Sounds like the old days in NYC at the AutoMats, where you were faced with a wall of plexiglas doors, with food behind each one. You paid the price, opened the door, took your food, and carried it to the table, to eat.

                                                              2. I have no issue with an ipad menu, but one thing I encountered recently was a digital beer menu on the wall.

                                                                It was at a craft beer pub that displays alll of its draft beer on screens in the establishment that look like airport arrival/departure screens, except the information is the brewer, the beer, when the keg was or will be opened, the alcohol content, and the price. It is interesting in concept, but depending on your table location, you often ended up looking for away or twisted around to look at something right behind you. An ipad might actually be really useful for this situation, as it could also constantly be updated.

                                                                1. I find that many restauranteurs are so caught up in technology, and forget what they are actually about.

                                                                  Still, the younger crowd will be enamored, regardless of a lack of descriptions, as they do not care about those at all - just make things glitzy, with animated sprites everywhere.


                                                                  4 Replies
                                                                  1. re: Bill Hunt

                                                                    Shiny objects. Many shiny objects.

                                                                    1. re: Bill Hunt

                                                                      Hunt...although I agree that in the few restaurants where I've seen iPad wine lists used, they have not been terrific. Nevertheless, if properly done, I think for this specific application (wine lists), the potential is definitely there. Compared to scanning a 50+ page printed wine list with little red dots stuck on to indicate not available, and blue dots to indicate only one bottle available, etc...consider the potential advantages of a well-executed iPad wine list. It can be up to date at all times, a customer can search by country or region of origin, producer, importer, varietal, color, price, etc. Tasting notes can be included for those who like them (I don't generally). Indeed, it is possible for a restaurant to put this database online for those who might like to review the list from home before deciding whether or not to bring in a bottle or two. I guess my point is, that if well done (and it's a big if), a digital/iPad has considerable potential.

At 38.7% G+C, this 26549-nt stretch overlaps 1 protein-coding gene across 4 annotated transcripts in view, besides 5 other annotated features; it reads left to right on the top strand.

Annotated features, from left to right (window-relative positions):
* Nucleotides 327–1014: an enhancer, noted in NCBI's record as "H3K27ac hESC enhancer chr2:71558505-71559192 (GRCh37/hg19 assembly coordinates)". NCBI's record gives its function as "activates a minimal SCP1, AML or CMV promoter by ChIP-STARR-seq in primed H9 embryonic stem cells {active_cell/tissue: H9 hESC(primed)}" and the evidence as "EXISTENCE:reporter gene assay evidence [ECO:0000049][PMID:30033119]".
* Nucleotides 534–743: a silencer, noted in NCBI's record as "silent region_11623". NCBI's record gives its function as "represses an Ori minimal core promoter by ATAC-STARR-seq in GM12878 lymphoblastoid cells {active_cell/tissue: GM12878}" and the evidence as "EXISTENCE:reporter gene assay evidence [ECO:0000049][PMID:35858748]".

1. re: josephnl

                                                                        perhaps i move in a very different world, but how many times per week are you actually confronted with a 50+ page wine list?

                                                                        my usual haunts have wine lists of a couple of pages. if they can't keep paper up-to-date, will they manage "better" with an i-pad? not all wine directors are as organized as they should be, nor do all places have somebody whose sole responsibility is the wine program.

                                                                        like hunt, i have yet to encounter an i-pad wine list that lives up to its potential. i have no desire to be taking a virtual tour of the rhone instead of enjoying my dinner company so just give the damn i-pad to the kid and let him play angry birds all night.

                                                                        1. re: hotoynoodle

                                                                          Not very often, but at restaurants with extensive wine programs, this happens. My point is that rather than writing off an iPad menu as "ridiculous" as some has said, there are times when it if designed properly, it can be very useful for the reasons enumerated above. I didn't even get into the potential benefits for low-vistion customers (I am an eye doctor and very sensitive to this). Not only is an iPad generally easier to read in a typical low light situation, variable font size can easily be programed into any menu. So, I'm not recommending it as a general rule, but neither do I think that it's totally without utility in some applications.

                                                                    2. It all comes down to how comfortable one is with electronic devices. Personally, and I'm not ashamed to say this, I couldn't live without them. Banking, e-mails, blogs, forums, trip planning, etc., I do it all on an iPad.
                                                                      But I do acknowledge that many people are uncomfortable with them and that full, printed wine lists along with prices should always be available for those who prefer them.